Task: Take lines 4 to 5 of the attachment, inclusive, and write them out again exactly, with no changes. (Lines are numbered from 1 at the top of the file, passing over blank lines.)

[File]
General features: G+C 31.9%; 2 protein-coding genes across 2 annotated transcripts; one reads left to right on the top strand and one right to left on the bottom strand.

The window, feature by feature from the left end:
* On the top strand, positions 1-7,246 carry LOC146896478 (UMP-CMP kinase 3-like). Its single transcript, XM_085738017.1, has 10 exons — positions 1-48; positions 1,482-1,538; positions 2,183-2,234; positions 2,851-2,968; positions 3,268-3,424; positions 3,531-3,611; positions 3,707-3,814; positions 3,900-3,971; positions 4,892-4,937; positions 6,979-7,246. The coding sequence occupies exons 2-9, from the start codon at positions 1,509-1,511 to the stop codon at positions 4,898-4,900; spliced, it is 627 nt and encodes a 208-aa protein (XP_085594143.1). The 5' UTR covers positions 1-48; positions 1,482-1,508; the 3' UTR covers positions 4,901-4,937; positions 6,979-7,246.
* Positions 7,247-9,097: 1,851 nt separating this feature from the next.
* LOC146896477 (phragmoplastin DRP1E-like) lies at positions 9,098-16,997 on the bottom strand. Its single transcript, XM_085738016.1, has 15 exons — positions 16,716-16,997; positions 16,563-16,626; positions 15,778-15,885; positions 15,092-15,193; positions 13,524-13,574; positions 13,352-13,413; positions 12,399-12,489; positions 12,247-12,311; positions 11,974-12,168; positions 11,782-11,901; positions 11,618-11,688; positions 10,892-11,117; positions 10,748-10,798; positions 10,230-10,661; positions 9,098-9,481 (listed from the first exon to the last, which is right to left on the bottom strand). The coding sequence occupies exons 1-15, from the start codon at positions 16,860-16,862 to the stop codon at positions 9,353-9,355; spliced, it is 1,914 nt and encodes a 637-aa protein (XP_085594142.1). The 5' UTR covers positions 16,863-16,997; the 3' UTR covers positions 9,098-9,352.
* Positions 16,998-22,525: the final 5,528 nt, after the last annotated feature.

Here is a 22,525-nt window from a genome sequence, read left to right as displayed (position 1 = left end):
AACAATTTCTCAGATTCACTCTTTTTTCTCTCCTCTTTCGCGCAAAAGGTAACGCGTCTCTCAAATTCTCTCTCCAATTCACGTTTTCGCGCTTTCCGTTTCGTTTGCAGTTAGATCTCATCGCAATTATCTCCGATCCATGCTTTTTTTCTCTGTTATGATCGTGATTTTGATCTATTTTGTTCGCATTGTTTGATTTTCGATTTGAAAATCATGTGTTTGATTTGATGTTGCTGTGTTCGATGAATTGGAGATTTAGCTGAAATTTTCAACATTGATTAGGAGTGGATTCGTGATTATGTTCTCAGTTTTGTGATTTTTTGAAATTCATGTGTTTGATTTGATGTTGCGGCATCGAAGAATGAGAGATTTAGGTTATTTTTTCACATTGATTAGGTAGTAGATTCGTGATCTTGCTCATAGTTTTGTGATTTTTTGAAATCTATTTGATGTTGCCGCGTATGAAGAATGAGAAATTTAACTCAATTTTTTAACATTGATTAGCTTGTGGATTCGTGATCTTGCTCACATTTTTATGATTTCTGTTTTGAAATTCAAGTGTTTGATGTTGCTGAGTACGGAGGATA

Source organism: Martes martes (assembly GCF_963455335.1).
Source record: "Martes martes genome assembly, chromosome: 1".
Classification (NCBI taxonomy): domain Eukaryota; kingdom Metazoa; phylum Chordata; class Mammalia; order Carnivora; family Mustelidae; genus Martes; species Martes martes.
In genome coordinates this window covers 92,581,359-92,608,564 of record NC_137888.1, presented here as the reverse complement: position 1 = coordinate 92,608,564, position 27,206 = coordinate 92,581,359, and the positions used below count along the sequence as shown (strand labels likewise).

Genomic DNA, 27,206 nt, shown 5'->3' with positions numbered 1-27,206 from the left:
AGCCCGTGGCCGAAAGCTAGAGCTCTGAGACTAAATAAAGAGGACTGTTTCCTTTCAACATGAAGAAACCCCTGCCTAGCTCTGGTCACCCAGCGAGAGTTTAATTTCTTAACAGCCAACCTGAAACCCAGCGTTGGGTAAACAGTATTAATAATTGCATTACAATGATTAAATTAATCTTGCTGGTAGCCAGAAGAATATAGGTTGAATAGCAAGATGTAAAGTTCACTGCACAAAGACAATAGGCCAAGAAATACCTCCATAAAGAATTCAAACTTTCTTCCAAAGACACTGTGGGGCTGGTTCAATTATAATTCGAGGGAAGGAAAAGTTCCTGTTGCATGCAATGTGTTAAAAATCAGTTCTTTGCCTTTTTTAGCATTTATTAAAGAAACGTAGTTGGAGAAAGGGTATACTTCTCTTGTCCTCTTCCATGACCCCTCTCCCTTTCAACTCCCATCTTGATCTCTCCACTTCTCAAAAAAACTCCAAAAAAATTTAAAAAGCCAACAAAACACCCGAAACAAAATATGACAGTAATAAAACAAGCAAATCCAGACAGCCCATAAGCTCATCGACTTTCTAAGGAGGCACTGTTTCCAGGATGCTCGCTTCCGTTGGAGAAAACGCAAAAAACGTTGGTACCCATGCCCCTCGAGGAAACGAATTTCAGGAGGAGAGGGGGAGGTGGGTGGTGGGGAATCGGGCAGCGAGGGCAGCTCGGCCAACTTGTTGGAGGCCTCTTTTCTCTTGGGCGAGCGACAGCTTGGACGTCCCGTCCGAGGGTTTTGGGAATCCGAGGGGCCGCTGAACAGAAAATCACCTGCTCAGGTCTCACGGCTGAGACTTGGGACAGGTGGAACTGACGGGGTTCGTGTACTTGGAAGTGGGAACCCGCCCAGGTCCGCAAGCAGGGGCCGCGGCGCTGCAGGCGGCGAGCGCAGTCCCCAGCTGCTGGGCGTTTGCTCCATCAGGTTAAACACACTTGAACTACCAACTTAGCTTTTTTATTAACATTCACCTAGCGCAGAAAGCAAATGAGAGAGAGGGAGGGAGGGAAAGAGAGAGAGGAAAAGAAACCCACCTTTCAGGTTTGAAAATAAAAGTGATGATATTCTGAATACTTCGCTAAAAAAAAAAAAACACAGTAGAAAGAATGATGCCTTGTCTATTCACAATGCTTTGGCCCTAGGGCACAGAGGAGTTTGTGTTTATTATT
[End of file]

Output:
* Positions 7,247-9,097: 1,851 nt separating this feature from the next.
* LOC146896477 (phragmoplastin DRP1E-like) lies at positions 9,098-16,997 on the bottom strand. Its single transcript, XM_085738016.1, has 15 exons — positions 16,716-16,997; positions 16,563-16,626; positions 15,778-15,885; positions 15,092-15,193; positions 13,524-13,574; positions 13,352-13,413; positions 12,399-12,489; positions 12,247-12,311; positions 11,974-12,168; positions 11,782-11,901; positions 11,618-11,688; positions 10,892-11,117; positions 10,748-10,798; positions 10,230-10,661; positions 9,098-9,481 (listed from the first exon to the last, which is right to left on the bottom strand). The coding sequence occupies exons 1-15, from the start codon at positions 16,860-16,862 to the stop codon at positions 9,353-9,355; spliced, it is 1,914 nt and encodes a 637-aa protein (XP_085594142.1). The 5' UTR covers positions 16,863-16,997; the 3' UTR covers positions 9,098-9,352.